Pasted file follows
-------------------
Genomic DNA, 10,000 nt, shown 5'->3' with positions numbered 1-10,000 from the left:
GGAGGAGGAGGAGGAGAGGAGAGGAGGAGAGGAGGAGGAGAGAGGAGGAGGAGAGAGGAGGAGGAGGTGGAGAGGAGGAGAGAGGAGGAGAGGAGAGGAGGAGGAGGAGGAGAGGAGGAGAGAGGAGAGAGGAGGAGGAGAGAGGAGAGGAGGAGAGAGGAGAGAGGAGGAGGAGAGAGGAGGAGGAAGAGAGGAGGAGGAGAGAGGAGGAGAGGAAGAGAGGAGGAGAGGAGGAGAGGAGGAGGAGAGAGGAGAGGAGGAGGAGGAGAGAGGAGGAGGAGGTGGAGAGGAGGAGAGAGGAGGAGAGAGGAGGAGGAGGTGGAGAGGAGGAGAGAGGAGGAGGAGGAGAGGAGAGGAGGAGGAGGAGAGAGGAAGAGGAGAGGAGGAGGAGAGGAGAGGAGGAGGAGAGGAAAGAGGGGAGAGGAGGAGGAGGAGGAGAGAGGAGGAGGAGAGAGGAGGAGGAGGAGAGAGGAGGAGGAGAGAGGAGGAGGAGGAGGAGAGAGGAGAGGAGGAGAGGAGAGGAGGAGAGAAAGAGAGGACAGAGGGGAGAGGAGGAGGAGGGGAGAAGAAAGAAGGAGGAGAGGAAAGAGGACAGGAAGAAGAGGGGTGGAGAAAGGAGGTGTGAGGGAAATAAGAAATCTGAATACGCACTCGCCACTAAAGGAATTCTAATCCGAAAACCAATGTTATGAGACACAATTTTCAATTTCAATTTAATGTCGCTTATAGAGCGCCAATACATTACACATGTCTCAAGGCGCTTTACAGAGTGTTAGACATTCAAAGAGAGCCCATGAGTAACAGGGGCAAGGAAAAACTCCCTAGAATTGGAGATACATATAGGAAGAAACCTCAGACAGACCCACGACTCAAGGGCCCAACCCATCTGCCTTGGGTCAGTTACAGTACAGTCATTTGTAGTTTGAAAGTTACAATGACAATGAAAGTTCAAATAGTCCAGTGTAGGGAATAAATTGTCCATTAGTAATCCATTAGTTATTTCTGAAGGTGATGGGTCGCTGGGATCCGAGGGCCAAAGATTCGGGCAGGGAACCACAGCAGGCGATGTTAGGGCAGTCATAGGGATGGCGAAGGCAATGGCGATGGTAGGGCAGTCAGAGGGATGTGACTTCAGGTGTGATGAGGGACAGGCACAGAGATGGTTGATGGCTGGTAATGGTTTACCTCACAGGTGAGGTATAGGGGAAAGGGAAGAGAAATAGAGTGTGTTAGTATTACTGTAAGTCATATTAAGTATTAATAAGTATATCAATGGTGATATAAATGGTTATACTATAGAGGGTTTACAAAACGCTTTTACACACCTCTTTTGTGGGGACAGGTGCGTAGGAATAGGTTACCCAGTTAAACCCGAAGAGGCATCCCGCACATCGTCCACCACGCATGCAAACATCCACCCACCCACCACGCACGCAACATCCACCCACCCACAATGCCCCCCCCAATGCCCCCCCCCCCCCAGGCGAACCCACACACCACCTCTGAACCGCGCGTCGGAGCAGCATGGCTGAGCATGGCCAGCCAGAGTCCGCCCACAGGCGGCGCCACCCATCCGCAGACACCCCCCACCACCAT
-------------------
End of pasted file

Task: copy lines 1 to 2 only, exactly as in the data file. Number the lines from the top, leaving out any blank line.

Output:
Genomic DNA, 10,000 nt, shown 5'->3' with positions numbered 1-10,000 from the left:
GGAGGAGGAGGAGGAGAGGAGAGGAGGAGAGGAGGAGGAGAGAGGAGGAGGAGAGAGGAGGAGGAGGTGGAGAGGAGGAGAGAGGAGGAGAGGAGAGGAGGAGGAGGAGGAGAGGAGGAGAGAGGAGAGAGGAGGAGGAGAGAGGAGAGGAGGAGAGAGGAGAGAGGAGGAGGAGAGAGGAGGAGGAAGAGAGGAGGAGGAGAGAGGAGGAGAGGAAGAGAGGAGGAGAGGAGGAGAGGAGGAGGAGAGAGGAGAGGAGGAGGAGGAGAGAGGAGGAGGAGGTGGAGAGGAGGAGAGAGGAGGAGAGAGGAGGAGGAGGTGGAGAGGAGGAGAGAGGAGGAGGAGGAGAGGAGAGGAGGAGGAGGAGAGAGGAAGAGGAGAGGAGGAGGAGAGGAGAGGAGGAGGAGAGGAAAGAGGGGAGAGGAGGAGGAGGAGGAGAGAGGAGGAGGAGAGAGGAGGAGGAGGAGAGAGGAGGAGGAGAGAGGAGGAGGAGGAGGAGAGAGGAGAGGAGGAGAGGAGAGGAGGAGAGAAAGAGAGGACAGAGGGGAGAGGAGGAGGAGGGGAGAAGAAAGAAGGAGGAGAGGAAAGAGGACAGGAAGAAGAGGGGTGGAGAAAGGAGGTGTGAGGGAAATAAGAAATCTGAATACGCACTCGCCACTAAAGGAATTCTAATCCGAAAACCAATGTTATGAGACACAATTTTCAATTTCAATTTAATGTCGCTTATAGAGCGCCAATACATTACACATGTCTCAAGGCGCTTTACAGAGTGTTAGACATTCAAAGAGAGCCCATGAGTAACAGGGGCAAGGAAAAACTCCCTAGAATTGGAGATACATATAGGAAGAAACCTCAGACAGACCCACGACTCAAGGGCCCAACCCATCTGCCTTGGGTCAGTTACAGTACAGTCATTTGTAGTTTGAAAGTTACAATGACAATGAAAGTTCAAATAGTCCAGTGTAGGGAATAAATTGTCCATTAGTAATCCATTAGTTATTTCTGAAGGTGATGGGTCGCTGGGATCCGAGGGCCAAAGATTCGGGCAGGGAACCACAGCAGGCGATGTTAGGGCAGTCATAGGGATGGCGAAGGCAATGGCGATGGTAGGGCAGTCAGAGGGATGTGACTTCAGGTGTGATGAGGGACAGGCACAGAGATGGTTGATGGCTGGTAATGGTTTACCTCACAGGTGAGGTATAGGGGAAAGGGAAGAGAAATAGAGTGTGTTAGTATTACTGTAAGTCATATTAAGTATTAATAAGTATATCAATGGTGATATAAATGGTTATACTATAGAGGGTTTACAAAACGCTTTTACACACCTCTTTTGTGGGGACAGGTGCGTAGGAATAGGTTACCCAGTTAAACCCGAAGAGGCATCCCGCACATCGTCCACCACGCATGCAAACATCCACCCACCCACCACGCACGCAACATCCACCCACCCACAATGCCCCCCCCAATGCCCCCCCCCCCCCAGGCGAACCCACACACCACCTCTGAACCGCGCGTCGGAGCAGCATGGCTGAGCATGGCCAGCCAGAGTCCGCCCACAGGCGGCGCCACCCATCCGCAGACACCCCCCACCACCAT